Chapter Seven — Linear Inequalities

The Humongous Book of Algebra Problems

132

Graphing Inequalities in One Variable

Shoot arrows into number lines

7.13 What characteristics of an inequality statement determine whether the point

or points plotted on its graph are open or closed?

Points on the graph of a linear inequality are classiﬁed according to the

adjacent inequality symbol. If that symbol allows for the possibility of equality

(that is, the symbol is ≤ or ≥), plot the value using a closed point. Alternatively,

if the symbol indicates strict inequality (the symbol is < or >), an open point

should be used to indicate that the value is not a solution to the inequality.

7.14 Compare and contrast the graphs of linear equations and linear inequalities in

one variable.

Because they each contain one variable, both are plotted on a number line

(rather than a coordinate plane, which is used when statements are written in

terms of two variables). The graphs of linear equations consist of a single point

on the number line, whereas the solutions of linear inequalities are intervals

consisting of inﬁnitely many values.

7.15 Graph the inequality: x > 3.

Plot the value x = 3 on a number line using an open point, as explained in

Problem 7.13. Darken the portion of the number line that is right of x = 3,

as illustrated by Figure 7.1, as any value in that interval makes the inequality

true.

Figure 7-1: The graph of x > 3 has an open point at x = 3 because 3 is not a valid

solution to the inequality.

7.16 Graph the inequality x ≤ –1.

Plot the value x = –1 on a number line using a closed point, as x = –1 is one of

the solutions to the inequality. Darken the portion of the number line that

is left of –1 to identify the other solutions of the inequality, as illustrated in

Figure 7-2.

Figure 7-2: The graph of x ≤ –1 consists of –1 and all of the real numbers less than –1.

“Open”

points are

not included

in the graph

and look like

hollow dots.

“Closed” points are

included on the

graph and look

like solid

dots.

If you

say, “I can’t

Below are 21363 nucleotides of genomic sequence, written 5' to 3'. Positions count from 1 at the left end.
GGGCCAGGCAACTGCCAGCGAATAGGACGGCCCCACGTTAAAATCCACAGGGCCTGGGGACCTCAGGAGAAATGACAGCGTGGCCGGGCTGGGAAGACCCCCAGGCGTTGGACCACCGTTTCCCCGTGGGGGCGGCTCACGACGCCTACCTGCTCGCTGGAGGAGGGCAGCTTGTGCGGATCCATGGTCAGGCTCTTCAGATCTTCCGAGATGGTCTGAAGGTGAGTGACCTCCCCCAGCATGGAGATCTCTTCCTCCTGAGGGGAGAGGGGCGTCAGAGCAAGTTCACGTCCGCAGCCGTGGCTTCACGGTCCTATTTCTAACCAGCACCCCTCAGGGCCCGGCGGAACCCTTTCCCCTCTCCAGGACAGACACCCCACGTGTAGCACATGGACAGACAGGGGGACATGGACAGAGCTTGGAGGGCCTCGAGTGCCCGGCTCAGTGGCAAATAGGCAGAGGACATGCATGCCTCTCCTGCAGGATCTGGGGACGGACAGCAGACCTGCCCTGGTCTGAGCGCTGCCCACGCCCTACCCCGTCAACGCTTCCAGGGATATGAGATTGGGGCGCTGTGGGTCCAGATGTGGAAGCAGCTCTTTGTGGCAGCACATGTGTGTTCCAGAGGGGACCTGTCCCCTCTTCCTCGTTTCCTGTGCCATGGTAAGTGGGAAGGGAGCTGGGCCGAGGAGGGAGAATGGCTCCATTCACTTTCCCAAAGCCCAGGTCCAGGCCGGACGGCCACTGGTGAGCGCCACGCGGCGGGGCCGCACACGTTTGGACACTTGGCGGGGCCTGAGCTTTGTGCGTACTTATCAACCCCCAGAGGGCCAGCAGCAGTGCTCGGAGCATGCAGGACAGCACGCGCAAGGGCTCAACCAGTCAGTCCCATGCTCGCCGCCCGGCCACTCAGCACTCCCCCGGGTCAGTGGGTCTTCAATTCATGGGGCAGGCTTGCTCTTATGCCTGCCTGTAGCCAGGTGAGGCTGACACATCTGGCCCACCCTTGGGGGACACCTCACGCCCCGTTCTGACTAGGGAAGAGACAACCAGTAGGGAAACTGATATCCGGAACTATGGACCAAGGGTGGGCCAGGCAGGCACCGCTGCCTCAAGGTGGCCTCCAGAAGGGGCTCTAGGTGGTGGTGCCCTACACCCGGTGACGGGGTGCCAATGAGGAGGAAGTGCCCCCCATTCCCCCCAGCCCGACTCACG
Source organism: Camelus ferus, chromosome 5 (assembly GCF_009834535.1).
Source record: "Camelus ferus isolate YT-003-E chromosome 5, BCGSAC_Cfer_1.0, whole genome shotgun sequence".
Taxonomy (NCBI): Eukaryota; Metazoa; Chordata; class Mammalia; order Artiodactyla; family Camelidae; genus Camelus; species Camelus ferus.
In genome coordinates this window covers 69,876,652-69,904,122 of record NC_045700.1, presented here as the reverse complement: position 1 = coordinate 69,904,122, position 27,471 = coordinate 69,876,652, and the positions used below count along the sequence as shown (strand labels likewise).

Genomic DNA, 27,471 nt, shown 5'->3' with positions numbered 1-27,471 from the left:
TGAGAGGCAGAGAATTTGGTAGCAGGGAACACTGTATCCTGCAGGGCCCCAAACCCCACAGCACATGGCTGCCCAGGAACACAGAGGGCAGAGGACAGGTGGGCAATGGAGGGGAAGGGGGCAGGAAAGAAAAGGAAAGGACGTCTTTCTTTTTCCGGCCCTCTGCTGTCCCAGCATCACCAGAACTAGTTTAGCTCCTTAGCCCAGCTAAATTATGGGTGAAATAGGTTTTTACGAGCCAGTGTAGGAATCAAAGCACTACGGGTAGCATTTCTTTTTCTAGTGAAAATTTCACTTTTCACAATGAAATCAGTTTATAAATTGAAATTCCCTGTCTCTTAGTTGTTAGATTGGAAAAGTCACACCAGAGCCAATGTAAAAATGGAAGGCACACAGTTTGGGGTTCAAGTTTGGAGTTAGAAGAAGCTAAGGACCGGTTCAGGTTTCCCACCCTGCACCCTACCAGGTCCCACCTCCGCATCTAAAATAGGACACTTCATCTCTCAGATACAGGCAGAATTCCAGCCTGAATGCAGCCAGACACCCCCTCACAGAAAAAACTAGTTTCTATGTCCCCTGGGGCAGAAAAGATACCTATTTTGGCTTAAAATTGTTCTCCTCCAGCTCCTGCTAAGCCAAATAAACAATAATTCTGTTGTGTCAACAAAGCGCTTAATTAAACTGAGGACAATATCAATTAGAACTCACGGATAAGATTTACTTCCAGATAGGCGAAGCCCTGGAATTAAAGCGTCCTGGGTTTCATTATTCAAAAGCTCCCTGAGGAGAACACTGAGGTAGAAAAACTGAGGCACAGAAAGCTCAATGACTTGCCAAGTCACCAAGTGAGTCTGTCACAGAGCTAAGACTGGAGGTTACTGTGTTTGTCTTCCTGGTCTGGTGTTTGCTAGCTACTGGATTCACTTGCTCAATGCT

run faster than

9 miles an hour,”

and you mean that

9 mph is an impossible

goal, your speeds are

x ≤ 9, and the graph

would have an open

dot. If you mean you

CAN run 9 mph but

no more, then use

a closed dot to

graph x ≤ 9.

Intervals

are seg-

ments of the

number line, so

the solution to a

linear inequality is

something like x > –4

(any real number

greater than –4 is

a solution), and the

solution to a linear

equation would

be a single

number like

x = –4.

The inequality > points right, so shade everything

right of x = 3 on the number line. This shortcut works only

when x is on the left side of the inequality.

Chapter Seven — Linear Inequalities

The Humongous Book of Algebra Problems

133

7.17 Solve the inequality 3x + 20 ≥ 8 for x and graph the solution.

Solve the inequality by isolating x left of the inequality sign.

Plot x = –4 on the number line using a closed point and darken the portion of

the number line greater than –4, as illustrated by Figure 7-3.

Figure 7-3: The graph of x ≥ –4, the solution to the inequality 3x + 20 ≥ 8.

7.18 Solve the inequality for x and graph the solution.

Multiply both sides of the inequality by 4 to eliminate the fraction and then

isolate x left of the inequality symbol.

Plot on a number line using an open point and darken the portion of

the number line that is less than , as illustrated by Figure 7-4.

Figure 7-4: The graph of x < , the solution to the inequality (5x – 3) < 2.

If the

inequality symbol

is either < or >, use

an open dot on the

graph. If it’s ≤ or ≥,

use a closed dot.

It’s easier to

graph this fraction

if you write it as a

mixed number. Use the

formula from Problem

2.7: 5 divides into 11

twice with a remainder

of 1, so

.

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